Want to know the secret to creating true engagement with your audience? Where your ideal customers are dying to do business with you, and your brand reputation is well-known and well-respected?

Our buddy Ted Rubin, Photofy CMO, social marketing strategist, author, speaker, and host for Brand Innovators Summitsshared what he says is his secret to building lifelong connections with his community. 

If you follow Ted and his Straight Talk blog, you won’t be surprised that his secret to success has been his commitment to being transparent and 100% himself, everywhere he shows up.

And he thinks most businesses have an opportunity to incorporate more transparency into their own messaging and brand values as well.

The Counterintuitive Strategy to Building More Audience Trust

Sounds a little scary? We get it. Most of us were raised up in business adhering to the old school of thought that taught us to “be professional” and to be careful about what we say so we don’t ruin our reputations.

But according to Ted, when you speak up and speak your mind, it actually builds more trust than if you didn’t, or only did it some of the time. And, he says, while you certainly might lose some business adopting a transparent business model, you’ll win more business in the end when the right customers align with your values and buy.

Ted’s not the only one who knows transparency works to build connections. The Sprout Social Index Report found that 86% of Americans say transparency from businesses is more important than ever.

Ted told us that while his openness may have gotten him into trouble in the past, now that social media has changed public expectations about what should or shouldn’t be shared in public, people are less surprised when brands are more liberal with their honesty and transparency.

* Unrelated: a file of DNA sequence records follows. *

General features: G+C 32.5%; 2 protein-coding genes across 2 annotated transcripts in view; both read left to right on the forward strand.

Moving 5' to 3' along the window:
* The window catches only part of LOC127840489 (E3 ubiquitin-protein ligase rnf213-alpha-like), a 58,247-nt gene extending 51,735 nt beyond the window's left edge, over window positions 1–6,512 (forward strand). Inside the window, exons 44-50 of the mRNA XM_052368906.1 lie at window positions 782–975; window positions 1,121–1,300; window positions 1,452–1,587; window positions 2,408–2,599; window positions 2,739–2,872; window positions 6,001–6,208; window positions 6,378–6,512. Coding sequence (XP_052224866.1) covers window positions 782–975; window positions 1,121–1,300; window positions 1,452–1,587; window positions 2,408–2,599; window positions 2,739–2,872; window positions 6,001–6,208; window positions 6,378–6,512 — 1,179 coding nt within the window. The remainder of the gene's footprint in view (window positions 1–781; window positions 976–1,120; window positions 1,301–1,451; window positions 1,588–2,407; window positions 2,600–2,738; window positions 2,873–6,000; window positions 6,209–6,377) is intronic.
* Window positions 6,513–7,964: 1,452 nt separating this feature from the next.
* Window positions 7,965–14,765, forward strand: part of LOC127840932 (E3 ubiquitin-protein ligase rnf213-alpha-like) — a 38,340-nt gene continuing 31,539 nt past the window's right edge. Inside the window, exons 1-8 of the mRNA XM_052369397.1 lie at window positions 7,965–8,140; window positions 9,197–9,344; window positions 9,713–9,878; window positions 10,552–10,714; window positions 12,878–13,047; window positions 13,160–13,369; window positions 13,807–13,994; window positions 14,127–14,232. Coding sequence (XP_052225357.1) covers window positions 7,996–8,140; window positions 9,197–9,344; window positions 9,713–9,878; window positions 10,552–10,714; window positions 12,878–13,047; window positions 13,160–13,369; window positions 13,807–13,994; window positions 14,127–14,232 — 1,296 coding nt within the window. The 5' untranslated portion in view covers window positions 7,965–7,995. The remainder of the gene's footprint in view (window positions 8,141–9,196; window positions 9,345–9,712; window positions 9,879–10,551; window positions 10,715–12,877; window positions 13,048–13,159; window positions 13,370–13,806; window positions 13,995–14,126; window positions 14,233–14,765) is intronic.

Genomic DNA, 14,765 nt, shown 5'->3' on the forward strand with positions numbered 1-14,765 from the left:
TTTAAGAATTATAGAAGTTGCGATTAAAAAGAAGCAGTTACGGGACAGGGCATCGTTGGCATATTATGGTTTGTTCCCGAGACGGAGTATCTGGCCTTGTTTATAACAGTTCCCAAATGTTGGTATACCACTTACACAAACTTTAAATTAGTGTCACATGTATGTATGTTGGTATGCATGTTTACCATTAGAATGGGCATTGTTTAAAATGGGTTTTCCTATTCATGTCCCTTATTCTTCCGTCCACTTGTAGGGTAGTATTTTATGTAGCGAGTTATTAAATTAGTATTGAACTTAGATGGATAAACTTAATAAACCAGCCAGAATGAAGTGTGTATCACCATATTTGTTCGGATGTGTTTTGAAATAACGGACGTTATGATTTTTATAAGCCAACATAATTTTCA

“Your brand or business is what you do; your reputation is what people remember and share.” – Ted Rubin, CMO – Photophy

So what can you do within your company to start moving towards a more transparent model? Don’t worry, Ted’s not going to tell you to jump in and instantly be as forthcoming as he tends to be. He suggests easing your way in with a few small steps.

Be Transparent – But Test First With Twitter

According to Ted, your first place to start should be to conduct a personal audit to clearly understand your market and who you’re talking to. While he advocates for people to simply be themselves above all else, you’ll want to consider your audience’s tolerance to certain messages before diving in feet first with your transparency.

Ted loves to use Twitter as a real-time testing ground for messaging. His method is to post, listen for feedback, and tweak and adjust from there before sharing to another platform, without straying from his core values.

To hear more from Ted Rubin, listen to our interview with him: Tearing Down the Barriers Between Who You Are Personally and Professionally.